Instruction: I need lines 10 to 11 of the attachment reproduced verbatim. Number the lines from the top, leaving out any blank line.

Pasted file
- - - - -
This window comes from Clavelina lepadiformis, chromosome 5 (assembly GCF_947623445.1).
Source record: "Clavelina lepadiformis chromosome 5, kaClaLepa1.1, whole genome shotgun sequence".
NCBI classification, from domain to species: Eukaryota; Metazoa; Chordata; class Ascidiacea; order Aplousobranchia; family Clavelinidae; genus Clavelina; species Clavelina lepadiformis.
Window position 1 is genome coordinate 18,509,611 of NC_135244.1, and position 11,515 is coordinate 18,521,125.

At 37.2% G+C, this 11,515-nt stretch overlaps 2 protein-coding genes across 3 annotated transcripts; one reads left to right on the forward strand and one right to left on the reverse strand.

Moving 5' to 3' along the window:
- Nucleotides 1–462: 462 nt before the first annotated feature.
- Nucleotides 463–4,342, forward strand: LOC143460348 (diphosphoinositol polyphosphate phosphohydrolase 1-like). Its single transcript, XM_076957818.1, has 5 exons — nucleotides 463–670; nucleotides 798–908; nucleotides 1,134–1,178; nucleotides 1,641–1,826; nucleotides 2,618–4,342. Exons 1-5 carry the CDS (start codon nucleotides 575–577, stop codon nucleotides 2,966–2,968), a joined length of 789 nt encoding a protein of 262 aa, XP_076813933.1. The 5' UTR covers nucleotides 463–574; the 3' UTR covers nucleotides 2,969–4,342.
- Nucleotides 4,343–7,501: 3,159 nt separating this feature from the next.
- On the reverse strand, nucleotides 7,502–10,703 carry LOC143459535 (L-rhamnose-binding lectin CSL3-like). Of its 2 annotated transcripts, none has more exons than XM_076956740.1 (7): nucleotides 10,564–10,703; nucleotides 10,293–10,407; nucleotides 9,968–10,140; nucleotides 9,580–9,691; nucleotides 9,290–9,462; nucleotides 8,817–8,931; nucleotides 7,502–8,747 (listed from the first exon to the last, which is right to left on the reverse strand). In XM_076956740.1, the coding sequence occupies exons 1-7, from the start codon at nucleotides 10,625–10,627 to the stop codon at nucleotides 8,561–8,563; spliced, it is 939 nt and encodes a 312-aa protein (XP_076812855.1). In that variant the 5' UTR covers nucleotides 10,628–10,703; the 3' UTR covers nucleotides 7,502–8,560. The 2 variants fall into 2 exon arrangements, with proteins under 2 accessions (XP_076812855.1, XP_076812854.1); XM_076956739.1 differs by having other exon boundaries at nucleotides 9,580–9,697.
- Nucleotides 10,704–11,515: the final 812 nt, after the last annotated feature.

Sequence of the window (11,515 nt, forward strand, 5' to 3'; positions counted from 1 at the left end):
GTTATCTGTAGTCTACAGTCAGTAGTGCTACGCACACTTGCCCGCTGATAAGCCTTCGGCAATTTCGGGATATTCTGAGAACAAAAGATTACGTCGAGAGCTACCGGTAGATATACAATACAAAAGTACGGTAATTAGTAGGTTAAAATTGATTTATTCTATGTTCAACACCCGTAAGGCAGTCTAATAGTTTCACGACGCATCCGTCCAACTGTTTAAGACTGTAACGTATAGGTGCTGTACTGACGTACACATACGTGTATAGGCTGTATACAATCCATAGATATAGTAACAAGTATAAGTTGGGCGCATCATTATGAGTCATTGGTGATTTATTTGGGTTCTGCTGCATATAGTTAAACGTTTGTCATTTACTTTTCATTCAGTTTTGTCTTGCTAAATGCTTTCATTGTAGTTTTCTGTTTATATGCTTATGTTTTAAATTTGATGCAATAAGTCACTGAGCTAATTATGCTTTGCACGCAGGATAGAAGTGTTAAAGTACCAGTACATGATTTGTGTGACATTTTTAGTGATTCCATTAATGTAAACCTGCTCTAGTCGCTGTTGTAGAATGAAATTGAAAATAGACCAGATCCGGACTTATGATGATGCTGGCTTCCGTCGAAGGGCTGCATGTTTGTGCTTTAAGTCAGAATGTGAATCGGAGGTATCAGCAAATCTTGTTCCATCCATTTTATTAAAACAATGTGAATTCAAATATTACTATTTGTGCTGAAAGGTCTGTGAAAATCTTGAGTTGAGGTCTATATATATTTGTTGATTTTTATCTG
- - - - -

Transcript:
- On the reverse strand, nucleotides 7,502–10,703 carry LOC143459535 (L-rhamnose-binding lectin CSL3-like). Of its 2 annotated transcripts, none has more exons than XM_076956740.1 (7): nucleotides 10,564–10,703; nucleotides 10,293–10,407; nucleotides 9,968–10,140; nucleotides 9,580–9,691; nucleotides 9,290–9,462; nucleotides 8,817–8,931; nucleotides 7,502–8,747 (listed from the first exon to the last, which is right to left on the reverse strand). In XM_076956740.1, the coding sequence occupies exons 1-7, from the start codon at nucleotides 10,625–10,627 to the stop codon at nucleotides 8,561–8,563; spliced, it is 939 nt and encodes a 312-aa protein (XP_076812855.1). In that variant the 5' UTR covers nucleotides 10,628–10,703; the 3' UTR covers nucleotides 7,502–8,560. The 2 variants fall into 2 exon arrangements, with proteins under 2 accessions (XP_076812855.1, XP_076812854.1); XM_076956739.1 differs by having other exon boundaries at nucleotides 9,580–9,697.
- Nucleotides 10,704–11,515: the final 812 nt, after the last annotated feature.